Georges-Pierre Seurat is perhaps one of the best known of the neo-impressionist painters. The neo-impressionists were a group of painters who were keen on applying scientific principles to art.
They thought that scientific precision and specific rules would enhance art rather than getting rid of spontaneity. They followed the work done by Rood, Helmhotz, and Chevreul in the fields of Optics and Vision, and tried to incorporate their discoveries and theories into their paintings.
The main problem they encountered was that color pigments behave in a far different manner than that of light rays, but that didn't daunt their enthusiasm. They spent long hours creating large paintings using the techniques of Pointillism and Divisionism.
Although spending an extraordinary amount of time over one painting doesn't make it a masterpiece, many of these works are very atmospheric and enchanting.
Incidentally, the name 'neo-impressionists' wasn't coined in the traditional way of irritated pique, but was given with kind intentions by the art critic Felix Feneon, a great admirer of their works and was especially taken with Seurat's paintings. As a writer for Vogue magazine, Feneon's articles helped gain more public attention to the neo-impressionists.
Seurat was born on 2nd December, 1859, in Paris. His parents were very well-off and left their son a comfortable allowance that saved him all his life from the financial trials that many of his contemporary artists had to endure.
His father, Antoine-Chrisostome, was a solitary man who didn't seem to like spending much time with his own family. Seurat and his siblings were brought up for practical purposes by his mother, Ernestine Faivre.
Seurat was a very reserved and dignified personality and his closest friends usually had very little idea about both his personal life and his working methods.
After an uneventful school education and an art instruction course with the sculptor Justin Lequien, Seurat enrolled in 1878 at the Ecole des Beaux-Arts. He studied here for two years and then left to serve the mandatory year-long military service at the port of Brest in Brittany.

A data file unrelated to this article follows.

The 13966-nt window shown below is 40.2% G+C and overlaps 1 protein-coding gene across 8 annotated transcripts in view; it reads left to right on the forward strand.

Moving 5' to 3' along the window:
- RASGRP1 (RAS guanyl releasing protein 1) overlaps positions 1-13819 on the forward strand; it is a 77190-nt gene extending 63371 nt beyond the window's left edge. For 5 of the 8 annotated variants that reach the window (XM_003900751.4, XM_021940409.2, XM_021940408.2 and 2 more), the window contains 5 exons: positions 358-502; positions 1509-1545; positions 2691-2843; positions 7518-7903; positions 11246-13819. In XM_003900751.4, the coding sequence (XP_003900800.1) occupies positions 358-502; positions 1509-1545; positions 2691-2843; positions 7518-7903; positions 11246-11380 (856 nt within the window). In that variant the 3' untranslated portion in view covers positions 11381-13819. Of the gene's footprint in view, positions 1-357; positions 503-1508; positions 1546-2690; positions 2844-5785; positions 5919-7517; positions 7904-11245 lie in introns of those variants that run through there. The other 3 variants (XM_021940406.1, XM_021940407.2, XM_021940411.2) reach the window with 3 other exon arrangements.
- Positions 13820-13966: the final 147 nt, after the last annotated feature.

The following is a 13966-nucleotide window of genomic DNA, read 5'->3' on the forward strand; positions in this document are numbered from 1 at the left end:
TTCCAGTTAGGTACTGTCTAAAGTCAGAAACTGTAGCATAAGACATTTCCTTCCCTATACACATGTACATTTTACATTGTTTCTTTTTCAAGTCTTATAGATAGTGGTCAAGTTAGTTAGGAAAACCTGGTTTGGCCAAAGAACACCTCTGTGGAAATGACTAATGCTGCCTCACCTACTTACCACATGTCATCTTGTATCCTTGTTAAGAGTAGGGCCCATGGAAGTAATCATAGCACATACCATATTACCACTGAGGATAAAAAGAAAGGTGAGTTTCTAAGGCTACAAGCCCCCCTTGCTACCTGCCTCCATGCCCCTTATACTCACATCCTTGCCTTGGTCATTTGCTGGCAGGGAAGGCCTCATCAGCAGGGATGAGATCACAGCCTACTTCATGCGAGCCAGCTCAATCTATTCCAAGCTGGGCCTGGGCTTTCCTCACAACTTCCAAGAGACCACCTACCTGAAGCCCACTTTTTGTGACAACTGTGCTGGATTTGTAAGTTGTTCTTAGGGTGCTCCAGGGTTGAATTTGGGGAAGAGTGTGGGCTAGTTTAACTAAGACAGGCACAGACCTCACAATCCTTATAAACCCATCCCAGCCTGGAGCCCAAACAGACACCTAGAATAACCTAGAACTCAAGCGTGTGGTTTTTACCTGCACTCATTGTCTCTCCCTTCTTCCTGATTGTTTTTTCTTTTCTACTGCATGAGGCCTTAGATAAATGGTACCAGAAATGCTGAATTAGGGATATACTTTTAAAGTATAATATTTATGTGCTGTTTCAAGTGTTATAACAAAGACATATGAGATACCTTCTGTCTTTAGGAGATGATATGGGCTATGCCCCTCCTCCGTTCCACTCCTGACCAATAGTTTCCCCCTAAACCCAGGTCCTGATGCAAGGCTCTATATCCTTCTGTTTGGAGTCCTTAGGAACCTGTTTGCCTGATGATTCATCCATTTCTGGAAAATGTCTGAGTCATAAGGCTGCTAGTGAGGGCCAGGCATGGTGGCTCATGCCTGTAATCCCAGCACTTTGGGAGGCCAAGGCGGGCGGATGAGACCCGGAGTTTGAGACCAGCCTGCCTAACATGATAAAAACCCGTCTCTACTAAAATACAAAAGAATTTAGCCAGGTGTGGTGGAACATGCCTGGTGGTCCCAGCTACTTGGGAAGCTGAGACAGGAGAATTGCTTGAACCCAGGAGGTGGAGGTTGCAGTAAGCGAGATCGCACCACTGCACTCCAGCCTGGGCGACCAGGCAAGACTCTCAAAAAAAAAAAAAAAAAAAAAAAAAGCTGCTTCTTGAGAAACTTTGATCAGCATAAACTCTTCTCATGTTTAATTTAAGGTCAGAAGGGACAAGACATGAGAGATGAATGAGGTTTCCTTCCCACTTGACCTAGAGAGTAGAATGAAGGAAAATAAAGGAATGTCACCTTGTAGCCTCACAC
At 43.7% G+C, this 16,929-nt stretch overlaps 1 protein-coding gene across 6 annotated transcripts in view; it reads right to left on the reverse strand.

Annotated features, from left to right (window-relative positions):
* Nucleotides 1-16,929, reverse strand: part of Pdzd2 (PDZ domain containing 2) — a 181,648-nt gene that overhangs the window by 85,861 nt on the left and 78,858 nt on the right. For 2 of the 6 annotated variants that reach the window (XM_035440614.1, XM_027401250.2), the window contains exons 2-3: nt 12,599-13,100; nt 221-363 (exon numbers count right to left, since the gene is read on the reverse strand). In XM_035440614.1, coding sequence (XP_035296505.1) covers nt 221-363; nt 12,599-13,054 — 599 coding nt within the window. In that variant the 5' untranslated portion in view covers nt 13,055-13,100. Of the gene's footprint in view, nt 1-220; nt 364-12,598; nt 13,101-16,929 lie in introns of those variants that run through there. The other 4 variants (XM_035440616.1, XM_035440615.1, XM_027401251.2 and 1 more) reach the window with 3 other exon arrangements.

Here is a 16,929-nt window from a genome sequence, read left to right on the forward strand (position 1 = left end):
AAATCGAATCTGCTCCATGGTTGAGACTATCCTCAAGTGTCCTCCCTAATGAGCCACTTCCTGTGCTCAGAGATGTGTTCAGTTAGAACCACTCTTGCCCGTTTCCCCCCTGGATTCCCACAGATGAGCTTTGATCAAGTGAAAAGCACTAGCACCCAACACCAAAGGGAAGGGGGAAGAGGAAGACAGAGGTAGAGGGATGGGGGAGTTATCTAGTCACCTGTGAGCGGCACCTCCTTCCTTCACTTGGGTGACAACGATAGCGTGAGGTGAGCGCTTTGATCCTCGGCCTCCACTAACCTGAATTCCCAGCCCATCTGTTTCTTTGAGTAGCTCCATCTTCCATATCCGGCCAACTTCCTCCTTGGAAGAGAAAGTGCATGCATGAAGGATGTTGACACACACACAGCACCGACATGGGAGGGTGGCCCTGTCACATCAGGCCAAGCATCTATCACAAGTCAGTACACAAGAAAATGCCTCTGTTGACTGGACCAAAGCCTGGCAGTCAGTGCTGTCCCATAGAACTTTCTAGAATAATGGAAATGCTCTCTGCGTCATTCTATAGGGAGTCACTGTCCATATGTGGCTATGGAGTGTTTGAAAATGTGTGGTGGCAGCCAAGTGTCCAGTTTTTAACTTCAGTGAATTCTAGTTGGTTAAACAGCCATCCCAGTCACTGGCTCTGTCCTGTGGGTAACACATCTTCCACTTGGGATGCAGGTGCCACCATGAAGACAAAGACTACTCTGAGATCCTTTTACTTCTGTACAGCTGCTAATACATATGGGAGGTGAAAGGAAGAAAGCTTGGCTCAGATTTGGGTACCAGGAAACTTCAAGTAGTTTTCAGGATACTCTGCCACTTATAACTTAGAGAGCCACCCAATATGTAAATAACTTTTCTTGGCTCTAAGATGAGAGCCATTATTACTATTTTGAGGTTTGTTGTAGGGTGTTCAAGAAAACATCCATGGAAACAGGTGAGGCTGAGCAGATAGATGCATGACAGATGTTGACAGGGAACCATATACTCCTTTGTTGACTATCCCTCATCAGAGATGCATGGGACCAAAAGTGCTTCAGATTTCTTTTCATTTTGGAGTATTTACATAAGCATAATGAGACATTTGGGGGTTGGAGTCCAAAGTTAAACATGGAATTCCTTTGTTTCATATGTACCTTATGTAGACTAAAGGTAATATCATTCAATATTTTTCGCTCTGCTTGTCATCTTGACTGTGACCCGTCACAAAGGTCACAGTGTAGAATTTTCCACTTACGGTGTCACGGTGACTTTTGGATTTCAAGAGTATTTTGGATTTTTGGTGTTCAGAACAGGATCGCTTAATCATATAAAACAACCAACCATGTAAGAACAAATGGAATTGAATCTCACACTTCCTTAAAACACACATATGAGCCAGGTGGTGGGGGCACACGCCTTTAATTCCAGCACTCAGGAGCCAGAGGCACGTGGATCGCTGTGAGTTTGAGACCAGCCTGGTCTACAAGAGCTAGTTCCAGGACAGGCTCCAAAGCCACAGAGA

Although of an easy-going, mild-mannered disposition, Seurat was a person of a strong character and the harsh discipline of the military didn't seem to have bothered him at all. He did what was to be done, and improved his sketching skills in the rest of the time.
By the time he returned to Paris, he had developed artistic ideas that didn't conform with the traditional teachings of the Ecole des Beaux-Arts, and so he decided to do it on his own. He shared a studio briefly with a couple of friends, and then after getting one for himself, he threw himself wholeheartedly into developing as an artist.
Such was his dedication that he spent two entire years just teaching himself to work in black and white. His black and white drawings show a beautiful feel for light and shade.
Scientific precision and logical method appealed to Seurat rather than instinct. All his paintings were carefully mapped out beforehand. He made numerous sketches and referred to these for the final work.
The idea behind using contrasting dots of pure colors in his paintings was to preserve the purity and vibrancy of the colors and thereby achieve an optical mixing in the eyes of the audience. He called this Divisionism. He later experimented with the psychological meanings of lines in his paintings.
Since it wasn't crucial for him to earn a living, Seurat could afford to ignore the tastes of art patrons and paint entirely to please himself. He could continue with his art experiments and develop techniques that he considered important.
His painting of his friend Aman-Jean was selected for the Annual Salon Exhibition in 1883, but the following year the Salon officials showed no enthusiasm for his work 'Une Baignade, Asnieres'.
Seurat, undaunted, joined the newly formed Society of Independent Artists and exhibited the painting with them. The Society was made up of artists like Paul Signac, Henri-Edmond Cross, and others that the Salon had rejected. Their mission was to hold annual shows, unencumbered by a critical jury.
Seurat and Paul Signac shared similar ideas about painting, and quickly struck up a friendship. Seurat took up a new studio adjoining Signac's in Montmatre's Boulevard de Clichy and came in contact with the Impressionists.
He also met Puvis de Chavannes, whose work he intensely admired. Having the support of Signac and Felix Feneon was important to Seurat since not many people appreciated what he was doing at the time.
First artwork that Seurat exhibited with the Society of Independent Artists was 'Bathing at Asnieres'. After this, came his best-known work 'Sunday Afternoon on the Island of La Grande Jatte' which he began in 1884 and finished in 1886; this work was the culmination of over 200 detailed, on-the-spot studies that he carried on steadfastly for several months.
'La Grande Jatte' was displayed in 1886 with the Eighth Impressionist Exhibition where it caused a great stir. It is a very sedate and stately painting―a reflection more of the artist's personality than the actual population of the island of La Grand Jatte.
In his lifetime, Seurat finished only seven large paintings; each took at least a year to finish. He also has several smaller paintings and numerous drawings and sketches to his credit. The subject matter ranges from landscapes, Parisian life, cabarets, to circuses. His last painting, 'The Circus', was left unfinished.
In 1891, as the Independent Artists were preparing for a new exhibition, Seurat was suddenly taken ill with meningitis and died within a week. He was only 31.
He had led such a secretive personal life that it was only two days before his death that his parents learned about the existence of his mistress, Madeleine Knobloch, the model for the painting 'Woman Powdering herself', and his one-year-old son, Pierre-Georges.